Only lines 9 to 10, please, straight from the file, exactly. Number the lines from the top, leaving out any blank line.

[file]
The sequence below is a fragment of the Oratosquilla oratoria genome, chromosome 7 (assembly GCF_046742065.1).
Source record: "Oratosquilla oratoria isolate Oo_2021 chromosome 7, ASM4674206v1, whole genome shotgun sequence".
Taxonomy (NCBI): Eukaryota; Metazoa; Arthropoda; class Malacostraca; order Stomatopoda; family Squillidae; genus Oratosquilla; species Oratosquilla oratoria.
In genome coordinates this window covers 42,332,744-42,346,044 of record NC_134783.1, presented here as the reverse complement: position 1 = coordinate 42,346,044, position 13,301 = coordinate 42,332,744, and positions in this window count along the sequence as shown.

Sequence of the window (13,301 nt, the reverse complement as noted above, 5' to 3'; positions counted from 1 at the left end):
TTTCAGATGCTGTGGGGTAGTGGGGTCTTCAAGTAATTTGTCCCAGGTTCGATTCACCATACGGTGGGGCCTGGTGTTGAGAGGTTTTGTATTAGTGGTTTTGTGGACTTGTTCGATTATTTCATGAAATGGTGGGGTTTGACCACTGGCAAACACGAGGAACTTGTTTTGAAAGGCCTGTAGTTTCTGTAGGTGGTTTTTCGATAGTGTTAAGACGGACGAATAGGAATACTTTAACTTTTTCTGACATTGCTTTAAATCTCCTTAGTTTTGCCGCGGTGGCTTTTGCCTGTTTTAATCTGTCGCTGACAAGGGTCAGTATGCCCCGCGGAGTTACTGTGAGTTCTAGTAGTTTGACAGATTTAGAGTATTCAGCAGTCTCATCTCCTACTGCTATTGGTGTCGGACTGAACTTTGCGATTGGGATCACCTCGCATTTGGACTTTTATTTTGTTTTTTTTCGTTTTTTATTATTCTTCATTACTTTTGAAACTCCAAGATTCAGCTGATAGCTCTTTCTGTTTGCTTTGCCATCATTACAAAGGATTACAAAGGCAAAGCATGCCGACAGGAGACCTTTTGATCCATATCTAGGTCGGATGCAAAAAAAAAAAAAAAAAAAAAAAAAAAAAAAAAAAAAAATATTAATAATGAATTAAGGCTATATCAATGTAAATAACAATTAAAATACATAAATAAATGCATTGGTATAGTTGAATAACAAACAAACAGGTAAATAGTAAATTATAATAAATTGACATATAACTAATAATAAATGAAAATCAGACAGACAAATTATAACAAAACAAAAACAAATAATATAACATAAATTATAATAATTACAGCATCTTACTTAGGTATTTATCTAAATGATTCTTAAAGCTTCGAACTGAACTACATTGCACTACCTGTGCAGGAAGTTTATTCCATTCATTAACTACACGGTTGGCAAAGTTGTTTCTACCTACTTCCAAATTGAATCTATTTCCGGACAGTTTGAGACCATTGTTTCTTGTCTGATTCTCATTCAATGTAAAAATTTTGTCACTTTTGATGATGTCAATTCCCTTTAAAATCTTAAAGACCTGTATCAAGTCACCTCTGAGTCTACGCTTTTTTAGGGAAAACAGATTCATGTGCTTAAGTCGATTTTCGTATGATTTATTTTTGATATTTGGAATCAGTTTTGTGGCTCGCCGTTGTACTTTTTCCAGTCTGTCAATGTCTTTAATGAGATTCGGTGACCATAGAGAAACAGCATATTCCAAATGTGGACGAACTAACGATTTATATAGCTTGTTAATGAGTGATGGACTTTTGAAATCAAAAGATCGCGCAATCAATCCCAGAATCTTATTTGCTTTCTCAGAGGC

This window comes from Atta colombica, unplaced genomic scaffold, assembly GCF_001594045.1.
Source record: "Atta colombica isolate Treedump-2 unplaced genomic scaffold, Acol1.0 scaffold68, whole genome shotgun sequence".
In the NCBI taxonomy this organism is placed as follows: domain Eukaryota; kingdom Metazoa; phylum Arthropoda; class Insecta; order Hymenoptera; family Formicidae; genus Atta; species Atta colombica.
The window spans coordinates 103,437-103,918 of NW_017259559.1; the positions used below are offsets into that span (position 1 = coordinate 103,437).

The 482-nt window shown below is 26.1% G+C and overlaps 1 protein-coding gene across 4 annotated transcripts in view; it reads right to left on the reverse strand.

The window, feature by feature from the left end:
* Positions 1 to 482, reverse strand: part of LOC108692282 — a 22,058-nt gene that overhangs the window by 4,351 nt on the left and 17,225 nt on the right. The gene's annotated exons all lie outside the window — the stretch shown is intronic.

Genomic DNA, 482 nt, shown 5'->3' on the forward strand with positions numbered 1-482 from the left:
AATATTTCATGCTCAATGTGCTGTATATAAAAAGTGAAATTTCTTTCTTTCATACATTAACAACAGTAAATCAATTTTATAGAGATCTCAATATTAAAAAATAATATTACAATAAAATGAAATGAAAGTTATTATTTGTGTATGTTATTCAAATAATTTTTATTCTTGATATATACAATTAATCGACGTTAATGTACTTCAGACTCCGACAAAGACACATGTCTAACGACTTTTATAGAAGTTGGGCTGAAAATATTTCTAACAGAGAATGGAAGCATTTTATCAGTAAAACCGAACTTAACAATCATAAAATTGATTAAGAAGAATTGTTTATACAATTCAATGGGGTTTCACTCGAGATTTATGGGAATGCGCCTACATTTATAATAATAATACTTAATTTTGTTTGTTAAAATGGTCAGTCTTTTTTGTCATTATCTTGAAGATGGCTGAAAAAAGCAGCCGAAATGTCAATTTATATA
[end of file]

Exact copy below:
In the NCBI taxonomy this organism is placed as follows: domain Eukaryota; kingdom Metazoa; phylum Arthropoda; class Insecta; order Hymenoptera; family Formicidae; genus Atta; species Atta colombica.
The window spans coordinates 103,437-103,918 of NW_017259559.1; the positions used below are offsets into that span (position 1 = coordinate 103,437).